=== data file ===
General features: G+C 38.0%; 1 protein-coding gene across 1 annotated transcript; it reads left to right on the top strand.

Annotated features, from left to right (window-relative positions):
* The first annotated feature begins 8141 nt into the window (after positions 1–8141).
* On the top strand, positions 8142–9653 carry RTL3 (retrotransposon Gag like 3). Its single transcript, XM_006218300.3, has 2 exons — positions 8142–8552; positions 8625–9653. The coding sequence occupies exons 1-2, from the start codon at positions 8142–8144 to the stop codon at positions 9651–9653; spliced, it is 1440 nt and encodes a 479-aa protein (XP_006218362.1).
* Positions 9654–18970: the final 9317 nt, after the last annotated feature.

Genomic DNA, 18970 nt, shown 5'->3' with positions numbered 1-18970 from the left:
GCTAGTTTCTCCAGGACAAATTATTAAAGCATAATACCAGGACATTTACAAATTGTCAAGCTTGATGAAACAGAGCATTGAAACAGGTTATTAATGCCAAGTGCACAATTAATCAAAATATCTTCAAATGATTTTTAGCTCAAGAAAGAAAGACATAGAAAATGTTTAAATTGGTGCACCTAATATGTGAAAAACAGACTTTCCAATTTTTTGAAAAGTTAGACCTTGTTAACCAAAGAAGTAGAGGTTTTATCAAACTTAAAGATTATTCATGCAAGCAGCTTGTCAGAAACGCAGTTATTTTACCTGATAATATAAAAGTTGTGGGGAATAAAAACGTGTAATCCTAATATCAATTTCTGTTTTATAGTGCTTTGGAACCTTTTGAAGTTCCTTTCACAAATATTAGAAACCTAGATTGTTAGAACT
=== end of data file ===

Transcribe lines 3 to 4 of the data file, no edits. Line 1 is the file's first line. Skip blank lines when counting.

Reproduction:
* The first annotated feature begins 8141 nt into the window (after positions 1–8141).
* On the top strand, positions 8142–9653 carry RTL3 (retrotransposon Gag like 3). Its single transcript, XM_006218300.3, has 2 exons — positions 8142–8552; positions 8625–9653. The coding sequence occupies exons 1-2, from the start codon at positions 8142–8144 to the stop codon at positions 9651–9653; spliced, it is 1440 nt and encodes a 479-aa protein (XP_006218362.1).